When I bought a humidifier right before the hardware store closed, the guy said "The season's almost gone for those." And he said "You know you should really update your blog." And I said "But I don't want to have to post a giant thing about AWP and how it was great to see everybody and to thank Jon and Molly for letting me crash and Juked for tabling with me and Tyler Gobble for being amazing and Jordaan Mason for getting nerdy glasses so America would let him into the party and the 12 Good Readers for being 12 Amazing Readers and Adam Robinson for convincing me to sing at the Literature Party even when I couldn't talk and to Christy Crutchfield for singing with me, and to a million other people, and I am feeling stressed out just thinking about trying to express how I love to see everyone and high five them even when Boston is sneering snow at me and I get laryngitis, and shit, dude, NOÖ [14] isn't online yet, and I was trying to wait—" and he opened the humidifier with his teeth, which were retractable knives, and he started scratching at the humidifier with his knife-teeth, and I was like "Shit, dude, I already paid for that," and he said "Remember how you used to think that middle aged woman with the flute case who always was walking the opposite direction from you when you walked to high school next to the train tracks and the cowboy hat store and the house where the cute Mormon girl lived—remember how you used to think the flute woman was a time traveler from the future who had paid to go back in time to see you walk to school?" And I told the dude, "Shit, dude, don't tell my blog that, that's embarrassing." And he said "Well, you were wrong about her, she just had flute practice really early, but Google is secretly a project started by a time traveler that is dedicated exclusively to making sure you survive and always get guacamole on your tacos and make blog posts every three months or so." And I said "Like in a Terminator sort of way?" And he said "More like in a Jingle All the Way kind of way." And I said "—" and he said "Your credit card is declined."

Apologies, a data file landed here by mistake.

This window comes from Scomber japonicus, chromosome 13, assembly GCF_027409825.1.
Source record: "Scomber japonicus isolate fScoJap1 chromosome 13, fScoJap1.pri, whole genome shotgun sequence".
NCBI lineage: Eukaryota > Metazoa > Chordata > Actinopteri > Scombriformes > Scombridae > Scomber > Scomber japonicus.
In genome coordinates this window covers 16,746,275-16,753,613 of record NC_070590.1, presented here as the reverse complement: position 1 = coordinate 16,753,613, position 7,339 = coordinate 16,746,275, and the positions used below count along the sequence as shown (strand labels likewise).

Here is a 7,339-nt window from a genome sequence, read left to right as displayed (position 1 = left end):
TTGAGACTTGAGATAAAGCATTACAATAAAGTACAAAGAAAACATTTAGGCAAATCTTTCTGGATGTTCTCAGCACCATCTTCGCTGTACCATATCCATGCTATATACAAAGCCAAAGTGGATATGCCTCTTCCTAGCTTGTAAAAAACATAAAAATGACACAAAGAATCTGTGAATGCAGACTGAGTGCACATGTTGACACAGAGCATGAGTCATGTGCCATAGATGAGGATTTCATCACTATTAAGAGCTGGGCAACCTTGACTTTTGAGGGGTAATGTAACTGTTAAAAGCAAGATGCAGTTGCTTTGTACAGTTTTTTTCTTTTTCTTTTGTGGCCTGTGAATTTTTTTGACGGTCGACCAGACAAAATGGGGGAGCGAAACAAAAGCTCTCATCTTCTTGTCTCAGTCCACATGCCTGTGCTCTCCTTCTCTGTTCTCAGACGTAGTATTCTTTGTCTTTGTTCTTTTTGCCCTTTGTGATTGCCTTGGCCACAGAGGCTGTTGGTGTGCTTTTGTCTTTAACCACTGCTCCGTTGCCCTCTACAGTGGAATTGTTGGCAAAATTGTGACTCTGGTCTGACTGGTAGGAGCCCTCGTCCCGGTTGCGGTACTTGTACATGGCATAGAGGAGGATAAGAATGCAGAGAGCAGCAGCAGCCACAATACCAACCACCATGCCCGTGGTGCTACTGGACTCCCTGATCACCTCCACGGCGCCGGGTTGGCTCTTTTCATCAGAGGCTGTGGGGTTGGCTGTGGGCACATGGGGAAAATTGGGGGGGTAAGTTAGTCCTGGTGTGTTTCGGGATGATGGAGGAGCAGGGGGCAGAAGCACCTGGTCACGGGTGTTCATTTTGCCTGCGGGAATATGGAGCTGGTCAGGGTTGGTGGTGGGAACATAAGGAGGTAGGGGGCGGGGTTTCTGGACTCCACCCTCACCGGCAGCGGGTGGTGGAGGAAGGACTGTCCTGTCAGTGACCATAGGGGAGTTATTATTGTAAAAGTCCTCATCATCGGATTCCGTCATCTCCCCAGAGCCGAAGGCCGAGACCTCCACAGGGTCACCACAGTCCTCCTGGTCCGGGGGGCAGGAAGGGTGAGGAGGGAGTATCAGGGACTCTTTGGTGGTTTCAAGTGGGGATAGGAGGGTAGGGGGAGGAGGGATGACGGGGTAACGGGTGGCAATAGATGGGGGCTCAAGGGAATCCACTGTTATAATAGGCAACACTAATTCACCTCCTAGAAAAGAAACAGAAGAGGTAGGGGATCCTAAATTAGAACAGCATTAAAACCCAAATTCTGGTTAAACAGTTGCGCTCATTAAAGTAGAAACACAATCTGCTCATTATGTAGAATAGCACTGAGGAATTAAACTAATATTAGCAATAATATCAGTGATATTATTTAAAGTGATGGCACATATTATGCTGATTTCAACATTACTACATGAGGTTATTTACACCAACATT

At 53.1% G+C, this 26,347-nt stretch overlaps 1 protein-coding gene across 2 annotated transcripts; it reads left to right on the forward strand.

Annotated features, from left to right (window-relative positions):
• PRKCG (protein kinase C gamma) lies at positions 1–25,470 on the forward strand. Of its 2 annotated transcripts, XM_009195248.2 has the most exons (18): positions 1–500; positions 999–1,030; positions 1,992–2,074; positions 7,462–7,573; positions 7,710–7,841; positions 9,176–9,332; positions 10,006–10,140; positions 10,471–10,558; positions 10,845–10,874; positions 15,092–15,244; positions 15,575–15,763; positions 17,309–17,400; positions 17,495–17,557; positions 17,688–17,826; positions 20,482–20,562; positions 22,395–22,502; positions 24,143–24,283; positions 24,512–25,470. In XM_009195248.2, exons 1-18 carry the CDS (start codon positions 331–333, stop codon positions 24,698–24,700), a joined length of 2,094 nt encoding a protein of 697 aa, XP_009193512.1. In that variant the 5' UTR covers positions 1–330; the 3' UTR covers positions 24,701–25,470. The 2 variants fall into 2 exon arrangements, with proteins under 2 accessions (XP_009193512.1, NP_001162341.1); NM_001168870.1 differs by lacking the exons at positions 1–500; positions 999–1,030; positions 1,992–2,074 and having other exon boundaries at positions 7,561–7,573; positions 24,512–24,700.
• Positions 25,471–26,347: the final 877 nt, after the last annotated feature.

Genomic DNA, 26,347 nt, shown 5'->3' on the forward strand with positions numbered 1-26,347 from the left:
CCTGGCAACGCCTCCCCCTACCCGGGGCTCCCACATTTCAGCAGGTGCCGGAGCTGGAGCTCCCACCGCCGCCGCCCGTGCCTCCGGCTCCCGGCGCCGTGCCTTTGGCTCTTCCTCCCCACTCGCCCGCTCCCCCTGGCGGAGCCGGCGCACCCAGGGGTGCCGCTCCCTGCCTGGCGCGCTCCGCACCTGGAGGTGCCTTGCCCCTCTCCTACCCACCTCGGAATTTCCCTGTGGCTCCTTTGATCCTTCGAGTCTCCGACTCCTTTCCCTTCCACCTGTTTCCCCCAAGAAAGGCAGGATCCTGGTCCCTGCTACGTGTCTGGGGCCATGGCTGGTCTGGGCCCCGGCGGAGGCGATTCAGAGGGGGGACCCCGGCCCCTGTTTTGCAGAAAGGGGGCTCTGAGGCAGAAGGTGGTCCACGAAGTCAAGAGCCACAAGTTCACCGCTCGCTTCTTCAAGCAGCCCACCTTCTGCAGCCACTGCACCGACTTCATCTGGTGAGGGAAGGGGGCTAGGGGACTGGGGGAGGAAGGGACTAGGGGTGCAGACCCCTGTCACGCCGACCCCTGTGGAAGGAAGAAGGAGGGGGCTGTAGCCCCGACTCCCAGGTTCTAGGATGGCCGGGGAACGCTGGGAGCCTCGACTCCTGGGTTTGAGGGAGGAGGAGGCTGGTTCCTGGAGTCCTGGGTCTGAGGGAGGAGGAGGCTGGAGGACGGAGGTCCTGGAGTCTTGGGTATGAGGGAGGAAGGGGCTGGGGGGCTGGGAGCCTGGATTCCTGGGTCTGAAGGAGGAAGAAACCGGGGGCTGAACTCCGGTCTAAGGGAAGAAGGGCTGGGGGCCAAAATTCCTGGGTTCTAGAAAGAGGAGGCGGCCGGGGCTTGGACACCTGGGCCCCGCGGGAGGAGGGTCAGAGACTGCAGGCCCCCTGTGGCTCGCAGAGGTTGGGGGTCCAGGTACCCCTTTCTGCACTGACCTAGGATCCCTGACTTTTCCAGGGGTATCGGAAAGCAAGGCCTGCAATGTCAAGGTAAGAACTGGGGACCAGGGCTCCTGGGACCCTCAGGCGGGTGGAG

So I guess I should tell you a few things. First off, a sad thing. Red Lightbulbs closed up shop after a lot of glory. But they went out on a mustard packet of glory too, so at least there's that. Thanks to Russ Woods for including a few poems of mine in the last issue, and thanks to Russ and Meghan Lamb for starting RL in the first place. If I ever own a lot of rooms, at least one of them will be lit by a red lightbulb, I promise. My poems in the last Red Lightbulbs are about bro gaggles, wrist tattoos, everything rendition vs. everything experience, a good life if you don't weaken, and that time when the grocery store stopped carrying the cereal you bought every week because "sorry sir, no one ever buys that kind." There are literally a million other wonderful people in the issue. Do check.